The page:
In response to:

What Is to Be Done about Medieval History? from the June 4, 1970 issue

To the Editors:

I would like to reply to Geoffrey Barraclough’s broadside (NYR, June 4) against almost all varieties of medieval history, and although I am one of his many victims, I want to prove my good faith by not defending myself against his unreasoned abuse of my Frederick Barbarossa which he incomprehensibly describes as a “biography.”…

His worries about medieval history are shared by all sensible people. But his article is so full of inconsistencies and contradictions that one is forced to doubt his credentials. His hostility to historians of the middle ages is indiscriminate and he lists so many different reasons for condemning almost every known variety of medieval history that it would be difficult to say exactly for which of them his own recent popularized Medieval Papacy ought to be condemned.

Barraclough, for instance, praises quantitative history and yet admits that in the middle ages the source material does not allow such an approach and then holds up Bloch as an example of quantitative history (sic!). He pleads for a concern with consequences rather than with origins, oblivious that the consequences of one event are at the same time always the origins of another. He consistently confuses sociological history with quantitative history. He attacks Ganshof for his schematizations but when Ganshof goes beyond them, Barraclough wraps him over the knuckles. He contends that one cannot build up a sure body of facts in medieval history but stridently reiterates that we ought to compile statistical information about the middle ages. There is no rhyme or reason in his whole article.

Peter Munz

Department of History

Victoria University of Wellington

New Zealand

Geoffrey Barraclough replies:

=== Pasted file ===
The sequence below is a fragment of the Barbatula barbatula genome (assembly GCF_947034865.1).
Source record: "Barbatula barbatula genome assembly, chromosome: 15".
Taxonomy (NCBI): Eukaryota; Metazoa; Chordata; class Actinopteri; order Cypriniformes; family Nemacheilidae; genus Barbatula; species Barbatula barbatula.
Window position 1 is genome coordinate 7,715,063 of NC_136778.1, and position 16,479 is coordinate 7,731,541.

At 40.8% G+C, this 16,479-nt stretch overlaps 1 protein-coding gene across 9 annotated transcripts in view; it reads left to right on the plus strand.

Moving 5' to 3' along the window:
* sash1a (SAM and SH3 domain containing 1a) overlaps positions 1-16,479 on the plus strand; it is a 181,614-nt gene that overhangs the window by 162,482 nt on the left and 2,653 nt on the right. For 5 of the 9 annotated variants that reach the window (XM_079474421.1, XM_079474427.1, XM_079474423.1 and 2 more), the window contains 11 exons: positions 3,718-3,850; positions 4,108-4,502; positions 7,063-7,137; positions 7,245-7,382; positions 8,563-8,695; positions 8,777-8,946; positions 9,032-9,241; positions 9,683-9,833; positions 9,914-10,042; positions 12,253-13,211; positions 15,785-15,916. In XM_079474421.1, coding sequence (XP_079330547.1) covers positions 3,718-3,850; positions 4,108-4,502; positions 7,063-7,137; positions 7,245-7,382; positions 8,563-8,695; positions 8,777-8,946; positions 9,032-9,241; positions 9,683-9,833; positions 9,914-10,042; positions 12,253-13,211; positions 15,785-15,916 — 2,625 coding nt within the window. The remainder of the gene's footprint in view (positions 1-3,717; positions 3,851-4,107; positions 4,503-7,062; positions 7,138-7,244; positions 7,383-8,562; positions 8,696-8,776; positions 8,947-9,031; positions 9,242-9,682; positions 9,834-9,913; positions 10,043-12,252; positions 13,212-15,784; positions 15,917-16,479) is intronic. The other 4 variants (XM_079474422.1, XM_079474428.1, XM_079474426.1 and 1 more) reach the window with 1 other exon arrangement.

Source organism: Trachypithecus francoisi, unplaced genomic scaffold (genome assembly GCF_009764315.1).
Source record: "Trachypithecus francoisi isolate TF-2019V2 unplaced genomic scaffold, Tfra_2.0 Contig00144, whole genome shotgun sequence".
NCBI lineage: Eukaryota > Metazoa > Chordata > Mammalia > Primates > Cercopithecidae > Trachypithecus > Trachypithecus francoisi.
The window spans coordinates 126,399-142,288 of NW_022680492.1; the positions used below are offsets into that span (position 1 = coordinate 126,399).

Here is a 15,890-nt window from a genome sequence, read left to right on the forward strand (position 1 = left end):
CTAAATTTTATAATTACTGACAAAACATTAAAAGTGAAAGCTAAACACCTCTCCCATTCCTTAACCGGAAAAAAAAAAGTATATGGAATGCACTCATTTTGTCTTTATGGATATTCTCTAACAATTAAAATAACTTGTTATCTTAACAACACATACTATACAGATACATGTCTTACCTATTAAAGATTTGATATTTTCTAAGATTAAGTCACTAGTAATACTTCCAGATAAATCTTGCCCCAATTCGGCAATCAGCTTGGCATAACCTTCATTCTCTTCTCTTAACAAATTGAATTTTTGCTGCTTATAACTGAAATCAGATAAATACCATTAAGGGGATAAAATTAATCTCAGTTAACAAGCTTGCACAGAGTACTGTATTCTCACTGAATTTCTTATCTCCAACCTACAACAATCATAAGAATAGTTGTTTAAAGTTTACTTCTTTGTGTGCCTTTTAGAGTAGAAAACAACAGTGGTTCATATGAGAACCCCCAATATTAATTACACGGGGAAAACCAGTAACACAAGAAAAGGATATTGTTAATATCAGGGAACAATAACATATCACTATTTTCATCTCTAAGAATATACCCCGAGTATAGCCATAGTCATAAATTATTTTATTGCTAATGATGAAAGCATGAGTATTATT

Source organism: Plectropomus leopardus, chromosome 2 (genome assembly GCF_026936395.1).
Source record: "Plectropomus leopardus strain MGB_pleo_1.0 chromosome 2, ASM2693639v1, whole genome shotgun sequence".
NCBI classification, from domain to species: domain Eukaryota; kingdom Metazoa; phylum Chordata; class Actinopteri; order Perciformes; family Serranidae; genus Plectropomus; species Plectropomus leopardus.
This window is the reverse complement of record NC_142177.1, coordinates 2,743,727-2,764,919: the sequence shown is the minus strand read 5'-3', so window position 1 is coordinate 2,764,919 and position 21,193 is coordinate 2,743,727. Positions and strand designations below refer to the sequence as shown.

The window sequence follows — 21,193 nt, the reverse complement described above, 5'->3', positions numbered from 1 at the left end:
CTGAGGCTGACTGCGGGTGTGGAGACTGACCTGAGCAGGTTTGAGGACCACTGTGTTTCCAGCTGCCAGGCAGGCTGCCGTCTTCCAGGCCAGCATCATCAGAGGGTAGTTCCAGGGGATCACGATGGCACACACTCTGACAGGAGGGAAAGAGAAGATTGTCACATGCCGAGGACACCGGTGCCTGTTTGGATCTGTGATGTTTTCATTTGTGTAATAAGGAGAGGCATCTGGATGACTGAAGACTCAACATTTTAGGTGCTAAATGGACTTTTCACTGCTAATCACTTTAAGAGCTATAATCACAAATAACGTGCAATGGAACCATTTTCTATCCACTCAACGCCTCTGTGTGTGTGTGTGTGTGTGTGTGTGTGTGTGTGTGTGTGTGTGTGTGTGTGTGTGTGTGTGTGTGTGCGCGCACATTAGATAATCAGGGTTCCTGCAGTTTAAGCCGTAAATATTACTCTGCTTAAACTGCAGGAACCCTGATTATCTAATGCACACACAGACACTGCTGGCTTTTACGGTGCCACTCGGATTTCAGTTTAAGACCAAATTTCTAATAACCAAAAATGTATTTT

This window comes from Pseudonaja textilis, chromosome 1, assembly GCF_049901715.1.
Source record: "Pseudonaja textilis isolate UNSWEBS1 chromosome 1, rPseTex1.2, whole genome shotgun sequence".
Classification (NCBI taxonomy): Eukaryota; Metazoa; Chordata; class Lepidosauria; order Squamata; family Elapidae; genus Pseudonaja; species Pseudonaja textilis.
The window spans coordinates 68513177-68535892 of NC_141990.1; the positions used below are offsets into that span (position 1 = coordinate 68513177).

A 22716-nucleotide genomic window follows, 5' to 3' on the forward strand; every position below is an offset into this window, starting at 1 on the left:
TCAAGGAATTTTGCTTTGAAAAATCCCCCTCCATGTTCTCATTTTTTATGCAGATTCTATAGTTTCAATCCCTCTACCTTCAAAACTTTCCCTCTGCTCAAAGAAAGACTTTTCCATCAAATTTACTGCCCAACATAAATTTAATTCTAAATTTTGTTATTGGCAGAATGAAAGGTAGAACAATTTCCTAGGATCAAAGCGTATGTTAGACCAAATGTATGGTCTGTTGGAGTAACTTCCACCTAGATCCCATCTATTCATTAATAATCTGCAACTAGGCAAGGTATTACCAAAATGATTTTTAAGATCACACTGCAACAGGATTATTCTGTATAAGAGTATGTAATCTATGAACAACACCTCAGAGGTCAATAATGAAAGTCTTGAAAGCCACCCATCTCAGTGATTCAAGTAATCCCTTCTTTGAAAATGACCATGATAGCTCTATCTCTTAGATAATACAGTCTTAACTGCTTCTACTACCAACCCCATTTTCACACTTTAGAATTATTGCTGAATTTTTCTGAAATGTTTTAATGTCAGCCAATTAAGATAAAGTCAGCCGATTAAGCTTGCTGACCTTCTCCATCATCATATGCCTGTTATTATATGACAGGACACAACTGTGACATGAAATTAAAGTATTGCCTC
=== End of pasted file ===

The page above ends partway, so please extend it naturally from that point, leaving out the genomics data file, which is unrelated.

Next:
I am glad at least that Peter Munz agrees that my “worries” about medieval history are shared by all sensible people. His letter would be more persuasive if, instead of attacking me, he had suggested some positive way out of the predicaments whose reality he does not deny.

I did not, of course, contend that one cannot build up a sure body of facts in medieval history, but only that the methods hitherto in vogue have failed to do so. My article was concerned with methodology; and though, as I wrote, I am not starry-eyed about quantitative history, it still seems to me that it offers possibilities which medievalists have been slow to explore.

It will, of course, require a radical shift of perspective, i.e., concentration on areas which quantification can illuminate, and these (hence, no doubt, Mr. Munz’s indignation) will not—indeed, cannot—include speculations about the motives and alleged designs of rulers such as Frederick Barbarossa. It will also, I hope, help historians to sidestep the quagmires of causality, about which Mr. Munz appears to have remarkably simple-minded views. Tracing back the origins of (let us say) Hitlerism deep into German history—to Hegel, to Luther, ultimately perhaps to the primeval German forests—is admittedly great fun, and a French historian once convinced himself, by Mr. Munz’s recipe, that the war of 1914 originated in the Treaty of Verdun of 843.

There will always be readers for this sort of thing, but can it seriously be contended that it has any value? A cardinal error of historicism is to suppose that everything is explained by its origins, as though nothing new or unexpected ever occurred. I am no more “oblivious” than Mr. Munz of the argument that “the consequences of one event are at the same time always the origins of another.” Philosophically, perhaps, it may be true; practically how does it serve the historian? Which of all the myriad events concern him, and which of all the multifarious consequences, and by what standard the one and not the other?

Tout once said that when we have traced the origins of a problem back through the ages, we are halfway to its solution. No argument could be more fallacious; and I suspect that too ready use of this fallacious argument, and disillusion when it proved untrue, is one of the things which have contributed most to bringing history into disrepute. Hence the need for new ways—to which, alas, Mr. Munz appears to be oblivious.

This Issue

November 5, 1970